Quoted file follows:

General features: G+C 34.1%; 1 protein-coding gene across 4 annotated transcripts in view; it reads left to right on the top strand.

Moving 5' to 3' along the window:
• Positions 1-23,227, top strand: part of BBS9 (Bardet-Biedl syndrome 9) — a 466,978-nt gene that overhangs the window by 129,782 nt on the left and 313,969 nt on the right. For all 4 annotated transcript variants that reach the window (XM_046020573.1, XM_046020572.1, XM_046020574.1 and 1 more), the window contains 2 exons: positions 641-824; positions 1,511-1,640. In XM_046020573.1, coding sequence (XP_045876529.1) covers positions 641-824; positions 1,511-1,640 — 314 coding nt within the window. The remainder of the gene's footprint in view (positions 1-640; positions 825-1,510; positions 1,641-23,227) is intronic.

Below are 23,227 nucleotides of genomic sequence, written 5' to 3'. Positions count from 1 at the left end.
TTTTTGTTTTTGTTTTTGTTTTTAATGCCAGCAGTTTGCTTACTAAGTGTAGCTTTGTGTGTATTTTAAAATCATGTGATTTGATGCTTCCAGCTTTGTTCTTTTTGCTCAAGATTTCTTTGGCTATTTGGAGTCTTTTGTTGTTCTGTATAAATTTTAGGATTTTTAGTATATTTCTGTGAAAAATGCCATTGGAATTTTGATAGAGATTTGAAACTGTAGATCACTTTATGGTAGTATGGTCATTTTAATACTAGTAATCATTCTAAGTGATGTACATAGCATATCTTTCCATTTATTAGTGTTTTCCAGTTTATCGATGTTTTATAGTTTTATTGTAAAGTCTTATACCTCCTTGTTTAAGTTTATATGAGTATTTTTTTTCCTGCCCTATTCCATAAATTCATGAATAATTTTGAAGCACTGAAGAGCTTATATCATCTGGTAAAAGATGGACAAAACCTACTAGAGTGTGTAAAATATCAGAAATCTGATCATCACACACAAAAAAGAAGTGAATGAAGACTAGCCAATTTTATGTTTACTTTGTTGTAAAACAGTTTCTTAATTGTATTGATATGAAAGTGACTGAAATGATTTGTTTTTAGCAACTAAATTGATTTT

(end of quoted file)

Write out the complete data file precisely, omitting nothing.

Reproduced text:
General features: G+C 34.1%; 1 protein-coding gene across 4 annotated transcripts in view; it reads left to right on the top strand.

Moving 5' to 3' along the window:
• Positions 1-23,227, top strand: part of BBS9 (Bardet-Biedl syndrome 9) — a 466,978-nt gene that overhangs the window by 129,782 nt on the left and 313,969 nt on the right. For all 4 annotated transcript variants that reach the window (XM_046020573.1, XM_046020572.1, XM_046020574.1 and 1 more), the window contains 2 exons: positions 641-824; positions 1,511-1,640. In XM_046020573.1, coding sequence (XP_045876529.1) covers positions 641-824; positions 1,511-1,640 — 314 coding nt within the window. The remainder of the gene's footprint in view (positions 1-640; positions 825-1,510; positions 1,641-23,227) is intronic.

Below are 23,227 nucleotides of genomic sequence, written 5' to 3'. Positions count from 1 at the left end.
TTTTTGTTTTTGTTTTTGTTTTTAATGCCAGCAGTTTGCTTACTAAGTGTAGCTTTGTGTGTATTTTAAAATCATGTGATTTGATGCTTCCAGCTTTGTTCTTTTTGCTCAAGATTTCTTTGGCTATTTGGAGTCTTTTGTTGTTCTGTATAAATTTTAGGATTTTTAGTATATTTCTGTGAAAAATGCCATTGGAATTTTGATAGAGATTTGAAACTGTAGATCACTTTATGGTAGTATGGTCATTTTAATACTAGTAATCATTCTAAGTGATGTACATAGCATATCTTTCCATTTATTAGTGTTTTCCAGTTTATCGATGTTTTATAGTTTTATTGTAAAGTCTTATACCTCCTTGTTTAAGTTTATATGAGTATTTTTTTTCCTGCCCTATTCCATAAATTCATGAATAATTTTGAAGCACTGAAGAGCTTATATCATCTGGTAAAAGATGGACAAAACCTACTAGAGTGTGTAAAATATCAGAAATCTGATCATCACACACAAAAAAGAAGTGAATGAAGACTAGCCAATTTTATGTTTACTTTGTTGTAAAACAGTTTCTTAATTGTATTGATATGAAAGTGACTGAAATGATTTGTTTTTAGCAACTAAATTGATTTT